REMOVE HARMFUL OBSTACLES
It has been revealed that over 70 per cent of Australian white cane users are put in danger by everyday objects.
Common objects like cars parked across driveways, bins left out on footpaths, dumped bikes or scooters, and even people being distracted by mobile devices can impact the freedom and independence of people with low vision or blindness.
On International White Cane Day (15 October), Guide Dogs Australia is focusing on how everyone can take simple steps to create a safer and more accessible environment for all, especially as communities re-open after extended periods of COVID-19 lockdowns.
Our 'Keep Clear and Carry On' campaign highlights the very real impact these everyday objects can have on people living with low vision and blindness - causing them to feel anxious, unsafe and in danger when travelling. This can add to someone's travel time, change daily routines or even cause some people to withdraw from going about day-to-day life.
Everyone has been doing a fantastic job to support one another during the pandemic, including our more vulnerable communities. However, our clients tell us there are still some simple ways we can make our streets more accessible for people with low vision or blindness.
Move your bin off the footpath, don't dump bikes and scooters in public spaces, pop your cafe chair back under the table before you move off, look up from your mobile phone while you're out and about or call your local council to report issues such as unsafe footpaths or fallen or overgrown branches.
White canes are designed to maximise independence and mobility, so this year we want to bring to light the barriers preventing this and raise awareness, so white cane users can carry on with reaching their independent goals.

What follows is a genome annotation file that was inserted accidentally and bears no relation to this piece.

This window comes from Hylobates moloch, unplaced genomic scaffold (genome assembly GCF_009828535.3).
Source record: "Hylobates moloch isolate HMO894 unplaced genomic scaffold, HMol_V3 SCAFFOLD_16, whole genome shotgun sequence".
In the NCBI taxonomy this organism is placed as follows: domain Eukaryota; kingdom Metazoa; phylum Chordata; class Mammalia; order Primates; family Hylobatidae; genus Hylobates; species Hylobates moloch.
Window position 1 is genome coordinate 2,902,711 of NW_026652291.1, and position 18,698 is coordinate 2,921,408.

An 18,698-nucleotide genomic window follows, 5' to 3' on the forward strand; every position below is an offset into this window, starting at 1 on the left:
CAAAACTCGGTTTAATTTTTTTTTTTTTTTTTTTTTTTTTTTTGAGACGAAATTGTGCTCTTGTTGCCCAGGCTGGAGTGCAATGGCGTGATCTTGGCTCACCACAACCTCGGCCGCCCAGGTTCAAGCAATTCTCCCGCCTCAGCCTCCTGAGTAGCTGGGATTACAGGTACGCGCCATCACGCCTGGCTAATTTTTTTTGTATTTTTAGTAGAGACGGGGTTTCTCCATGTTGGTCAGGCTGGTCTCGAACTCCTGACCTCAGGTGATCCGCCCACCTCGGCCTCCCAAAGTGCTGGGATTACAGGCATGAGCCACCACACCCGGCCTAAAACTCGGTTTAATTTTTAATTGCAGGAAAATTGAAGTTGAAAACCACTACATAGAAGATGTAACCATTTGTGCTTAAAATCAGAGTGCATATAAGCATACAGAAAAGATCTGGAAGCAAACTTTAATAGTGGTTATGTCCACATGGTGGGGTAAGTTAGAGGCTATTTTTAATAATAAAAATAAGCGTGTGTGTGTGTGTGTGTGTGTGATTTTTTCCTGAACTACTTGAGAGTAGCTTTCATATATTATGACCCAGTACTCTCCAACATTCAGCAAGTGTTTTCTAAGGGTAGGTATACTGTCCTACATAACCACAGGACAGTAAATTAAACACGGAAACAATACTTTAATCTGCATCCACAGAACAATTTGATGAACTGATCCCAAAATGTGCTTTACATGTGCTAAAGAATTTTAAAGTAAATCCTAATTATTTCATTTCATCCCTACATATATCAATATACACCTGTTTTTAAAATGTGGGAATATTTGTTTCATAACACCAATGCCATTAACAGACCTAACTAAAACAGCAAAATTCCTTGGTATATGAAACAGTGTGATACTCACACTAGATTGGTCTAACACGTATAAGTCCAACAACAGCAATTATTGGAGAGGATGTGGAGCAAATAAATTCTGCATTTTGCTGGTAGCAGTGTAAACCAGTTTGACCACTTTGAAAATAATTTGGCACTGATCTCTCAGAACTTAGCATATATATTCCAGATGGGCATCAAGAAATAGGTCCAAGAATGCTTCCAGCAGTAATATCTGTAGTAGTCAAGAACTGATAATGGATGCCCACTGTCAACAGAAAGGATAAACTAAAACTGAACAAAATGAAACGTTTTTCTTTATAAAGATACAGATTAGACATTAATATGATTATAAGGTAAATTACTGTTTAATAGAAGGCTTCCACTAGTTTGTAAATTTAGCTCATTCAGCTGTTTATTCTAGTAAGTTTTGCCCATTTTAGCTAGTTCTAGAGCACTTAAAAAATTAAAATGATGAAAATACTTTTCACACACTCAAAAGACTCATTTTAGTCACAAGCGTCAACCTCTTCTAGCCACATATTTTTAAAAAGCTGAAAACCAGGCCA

Dale Cleaver, CEO at Guide Dogs NSW/ACT
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YOUTH FIGHTING FOR THEIR LIVES
Fifteen-year-old Jacinta Carter is typical of the many young Australians concerned about climate change and disenchanted with their government's inaction (The Daily Advertiser, October 11).
Over one million young Australians will be eligible to vote for the first time and many will remember their Prime Minister angrily telling them in Parliament in 2018 that they should stay in class rather than protest.
Young people know how to organise and it is significant that they plan to hold "live enrol-to-vote strikes and online enrol-to-vote actions". Young Australians have the most at stake which is why, in a YouGov survey of 15,000 Australians, nearly 80 per cent in the 18 to 24 age group said the government needs to do more or much more to address climate change.
Older Australians should support students who participate in the October 15 School Strike. The Australian Psychological Society states: "Having the opportunity to share and act on their concerns about the climate crisis can boost young people's self-efficacy, hopefulness and resilience. Dismissing their feelings and denying or ignoring the climate crisis can negatively impact their wellbeing."
As Henry Wadsworth Longfellow said, "Youth comes but once in a lifetime". And now the lifetime of youth is under threat from climate change. Who can blame them for fighting for their lives?
Ray Peck, Hawthorn
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